We develop a new approach to quantifying habitat use within the foraging ranges of satellite-tracked seabirds. We applied kernel estimation techniques to 167 days (3738 locations) of data from Black-browed and Grey-headed albatrosses Diomedea melanophris and D. chrysostoma during the chick-rearing period of the breeding cycle at South Georgia. At this time the activity range of these two species covers an estimated 440,000 and 640,000 km2, respectively, with very substantial overlap. In contrast, kernel estimation reveals that the main foraging areas of these two sympatric, congeneric species are very distinct. Based on location density categories accounting for 50% of locations, the foraging areas cover c. 81,500 and c. 119,700 km2, respectively, with 42% and 50% of the range of one species overlapping with that of the other. [source]


Effect of Ligula intestinalis on the reproductive capacity of Rastrineobola argentea in Lake Victoria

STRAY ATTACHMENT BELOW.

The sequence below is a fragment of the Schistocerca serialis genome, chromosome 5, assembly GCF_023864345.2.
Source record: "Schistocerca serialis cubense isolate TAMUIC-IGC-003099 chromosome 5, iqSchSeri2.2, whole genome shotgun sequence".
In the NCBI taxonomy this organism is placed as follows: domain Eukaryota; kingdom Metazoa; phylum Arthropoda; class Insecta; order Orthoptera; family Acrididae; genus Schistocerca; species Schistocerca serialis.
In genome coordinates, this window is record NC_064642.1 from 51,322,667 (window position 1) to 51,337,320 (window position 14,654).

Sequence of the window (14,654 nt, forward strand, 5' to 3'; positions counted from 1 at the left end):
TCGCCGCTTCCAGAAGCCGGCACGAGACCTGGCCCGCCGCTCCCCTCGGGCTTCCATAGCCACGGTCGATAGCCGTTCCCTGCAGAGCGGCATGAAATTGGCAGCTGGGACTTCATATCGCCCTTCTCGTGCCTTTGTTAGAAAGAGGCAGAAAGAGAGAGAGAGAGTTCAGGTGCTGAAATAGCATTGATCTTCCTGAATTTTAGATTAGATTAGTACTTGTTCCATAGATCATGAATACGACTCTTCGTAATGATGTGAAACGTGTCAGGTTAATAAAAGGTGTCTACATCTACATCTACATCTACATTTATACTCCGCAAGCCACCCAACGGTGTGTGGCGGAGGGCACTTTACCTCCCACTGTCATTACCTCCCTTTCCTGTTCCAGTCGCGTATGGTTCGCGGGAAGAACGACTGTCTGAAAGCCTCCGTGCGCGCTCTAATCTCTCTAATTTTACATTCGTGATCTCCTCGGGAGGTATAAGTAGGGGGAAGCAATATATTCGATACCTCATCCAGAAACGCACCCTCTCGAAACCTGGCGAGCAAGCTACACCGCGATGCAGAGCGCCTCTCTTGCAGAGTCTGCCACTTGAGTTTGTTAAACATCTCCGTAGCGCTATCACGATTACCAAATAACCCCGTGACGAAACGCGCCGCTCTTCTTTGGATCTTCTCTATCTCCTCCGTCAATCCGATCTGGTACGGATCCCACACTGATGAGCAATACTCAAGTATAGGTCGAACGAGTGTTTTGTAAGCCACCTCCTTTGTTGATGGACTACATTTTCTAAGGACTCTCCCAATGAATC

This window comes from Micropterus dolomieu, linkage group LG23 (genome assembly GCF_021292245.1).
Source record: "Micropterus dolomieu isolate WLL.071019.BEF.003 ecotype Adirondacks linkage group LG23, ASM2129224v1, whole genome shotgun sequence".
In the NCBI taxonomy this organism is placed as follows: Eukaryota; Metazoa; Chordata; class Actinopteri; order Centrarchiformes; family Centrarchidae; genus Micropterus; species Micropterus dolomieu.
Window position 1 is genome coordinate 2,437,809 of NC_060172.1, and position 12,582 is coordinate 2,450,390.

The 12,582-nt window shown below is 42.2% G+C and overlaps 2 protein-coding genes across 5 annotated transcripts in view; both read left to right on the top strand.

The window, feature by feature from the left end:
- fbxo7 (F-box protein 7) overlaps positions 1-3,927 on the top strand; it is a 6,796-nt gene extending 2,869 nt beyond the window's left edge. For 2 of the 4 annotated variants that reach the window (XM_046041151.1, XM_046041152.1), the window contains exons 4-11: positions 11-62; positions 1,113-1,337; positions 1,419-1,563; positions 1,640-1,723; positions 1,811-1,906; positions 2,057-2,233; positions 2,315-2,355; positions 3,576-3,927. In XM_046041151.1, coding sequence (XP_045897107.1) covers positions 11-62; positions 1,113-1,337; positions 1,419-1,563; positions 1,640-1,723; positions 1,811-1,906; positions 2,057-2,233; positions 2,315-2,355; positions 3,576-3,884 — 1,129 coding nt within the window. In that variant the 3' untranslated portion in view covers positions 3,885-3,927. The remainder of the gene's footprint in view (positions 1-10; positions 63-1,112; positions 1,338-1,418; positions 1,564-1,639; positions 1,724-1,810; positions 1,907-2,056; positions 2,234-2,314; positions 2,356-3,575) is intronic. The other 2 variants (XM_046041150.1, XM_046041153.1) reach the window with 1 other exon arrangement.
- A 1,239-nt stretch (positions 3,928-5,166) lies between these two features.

JOURNAL OF FISH BIOLOGY, Issue 9 2008
I. G. Cowx
This study examined the potential effect of the cestode Ligula intestinalis on the reproduction of the indigenous cyprinid Rastrineobola argentea in Lake Victoria. Ligula intestinalis had a marked effect on the breeding cycle of R. argentea. The proportion of the infected population in advanced stages of maturation prior to spawning was considerably reduced compared with uninfected fish. Infection by L. intestinalis significantly reduced the fecundity of individual fish, particularly in the 45,60 mm size range; the component of the population that makes the greatest contribution to reproductive output. The reduction in reproductive output of the R. argentea population could potentially affect replenishment of stocks in this important fishery. [source]


Evidence for Increased Neuropeptide Y Synthesis in Mediobasal Hypothalamus in Relation to Parental Hyperphagia and Gonadal Activation in Breeding Ring Doves